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What will Drew choose?

The Michigan quarterback, a two-sport star, has a tough decision after today's Citrus Bowl.


© St. Petersburg Times, published January 1, 2001

ORLANDO -- For Drew Henson, today's Citrus Bowl represents the culmination of months of hard work in his first season as Michigan's starting quarterback. What it will represent to him a month from now is anyone's guess.

It could be a springboard to a 2001 Heisman campaign. It could be his final college football game. Or it could be his final football game, period.

As Henson prepares for today's 1 p.m. kickoff against Auburn, the coveted two-sport star knows the game's outcome will factor in the biggest decision of his young career.

Should he give up football to focus on baseball, the sport in which he set a national high school record with 70 career home runs and could make the Cincinnati Reds' major-league roster next season? Should he return to Michigan for his senior year? Or should he leave early for the NFL, where he is projected as a high first-round pick?

"I know the timetable is winding down," Henson said Friday. "As far as making a decision, I'm not at that point yet. I had much too much fun playing football here this year to think about not giving that my best shot just as I have with baseball. I really enjoyed myself this fall, so nothing's for certain."

After two years as a backup, Henson entered the fall as Michigan's starter but missed the first month after foot surgery in August. Despite a porous defense that allowed five opponents to amass 500 yards, Henson led the Wolverines to a share of the Big Ten crown.

Michigan's losses have hardly been Henson's fault. He was injured for a September loss to UCLA, and in a 54-51 loss to Northwestern, he threw for four touchdowns, 312 yards and no interceptions. In a 32-31 loss to Purdue, he threw for three more scores, completing 26 of 35 passes for 256 yards. He went six games and 193 passes before throwing his first interception.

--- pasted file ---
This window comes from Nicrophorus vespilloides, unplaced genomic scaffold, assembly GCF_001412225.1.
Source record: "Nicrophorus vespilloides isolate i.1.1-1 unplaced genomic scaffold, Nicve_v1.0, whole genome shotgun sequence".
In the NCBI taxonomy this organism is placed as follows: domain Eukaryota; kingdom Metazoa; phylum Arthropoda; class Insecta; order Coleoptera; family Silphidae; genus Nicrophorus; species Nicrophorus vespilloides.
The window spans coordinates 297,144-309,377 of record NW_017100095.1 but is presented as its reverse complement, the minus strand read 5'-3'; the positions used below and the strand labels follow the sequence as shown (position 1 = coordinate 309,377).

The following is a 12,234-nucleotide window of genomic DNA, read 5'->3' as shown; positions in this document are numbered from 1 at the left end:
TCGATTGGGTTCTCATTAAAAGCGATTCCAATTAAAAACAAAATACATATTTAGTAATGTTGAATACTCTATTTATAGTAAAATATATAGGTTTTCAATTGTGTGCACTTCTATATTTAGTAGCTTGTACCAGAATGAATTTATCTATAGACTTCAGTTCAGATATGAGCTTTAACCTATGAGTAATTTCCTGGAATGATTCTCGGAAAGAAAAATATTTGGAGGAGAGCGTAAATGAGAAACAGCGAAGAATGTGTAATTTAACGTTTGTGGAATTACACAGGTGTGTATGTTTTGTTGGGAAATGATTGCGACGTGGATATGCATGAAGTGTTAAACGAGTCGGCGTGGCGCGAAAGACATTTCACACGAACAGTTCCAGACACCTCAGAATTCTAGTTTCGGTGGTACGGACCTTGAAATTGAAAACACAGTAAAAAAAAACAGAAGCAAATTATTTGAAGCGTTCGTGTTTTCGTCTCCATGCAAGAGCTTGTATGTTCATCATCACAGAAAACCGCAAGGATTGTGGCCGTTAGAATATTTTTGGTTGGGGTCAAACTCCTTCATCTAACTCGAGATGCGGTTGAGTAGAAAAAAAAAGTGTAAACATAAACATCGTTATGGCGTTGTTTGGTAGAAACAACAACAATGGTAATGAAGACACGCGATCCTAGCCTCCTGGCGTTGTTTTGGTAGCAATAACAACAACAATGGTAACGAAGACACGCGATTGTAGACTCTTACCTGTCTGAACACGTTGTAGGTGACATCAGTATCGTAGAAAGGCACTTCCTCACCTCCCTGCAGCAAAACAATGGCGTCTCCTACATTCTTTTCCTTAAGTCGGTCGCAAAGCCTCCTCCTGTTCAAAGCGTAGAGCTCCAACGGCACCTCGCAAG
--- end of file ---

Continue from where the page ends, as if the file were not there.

"It hasn't been easy by any means," Henson said. "Our record might not be the best that it's been, but I think a lot of the guys take a lot of satisfaction out of the difficult times we've had and the way we came back and won a piece of the Big Ten title."

First-year offensive coordinator Stan Parrish has seen Henson make progress throughout the season, both in technique and leadership.

"We knew we had to be patient with him, because he was still a young quarterback," Parrish said. "He went through a gantlet of good defenses in the Big Ten, went through the learning curve as a starter with the expectations and pressure of it all, but he was up to it. He's made tremendous progress, and his confidence is very high."

His season statistics -- 1,852 yards, 16 touchdowns and four interceptions, a 60.3 completion percentage -- combined with a 6-foot-4, 220-pound frame, have scouts drooling. ESPN's Mel Kiper Jr. rates Henson second among underclassman quarterbacks, behind Virginia Tech's Michael Vick. Michigan coach Lloyd Carr has said that if Henson enters the draft, he should be the first quarterback chosen.

Henson, 20, isn't the only Michigan junior coveted by the NFL. Wide receiver David Terrell is expected to be a top-five pick if he skips his senior year, and it wouldn't be the first time the two were a package deal. After Henson committed to the Wolverines as a junior in high school, he helped recruit Terrell to Ann Arbor, and the two became close friends during the past three years, along with receiver Marquise Walker.

"For David, myself and Marquis coming in together, we want to go out with a bang, if indeed this is the last time we're all together," Henson said. "It makes you want to go out there and put everything together."

Henson has seen other high-profile two-sport quarterbacks face the decision he faces. Florida's Doug Johnson gave up baseball before his senior year to focus on football, and he played for the NFL's Atlanta Falcons this season. Miami's Kenny Kelly gave up football before his senior year to focus on baseball, and he reached the major leagues with the Devil Rays this fall.

"Each guy's personal situation is different. ... I've looked at what they've done, and those are two routes where each guy has been successful," he said. "That's really what I want to do, to put myself in position where I can do good things."

And like FSU's Chris Weinke, Henson has a large signing bonus from baseball, so money won't be the deciding factor it often is with underclassmen pondering a leap to the NFL.

"I'm in a great situation where, regardless of what I pick, chances are I'm going to be successful and enjoy what I'm doing," he said. "It's just giving up the other sport that's going to be difficult, but I've known that day was coming for a long time. I'm trying to enjoy every day at practice, enjoy this last game, then go out and enjoy baseball. I'm not sure when they'll be gone, but I want to make sure I've gotten the most out of it."

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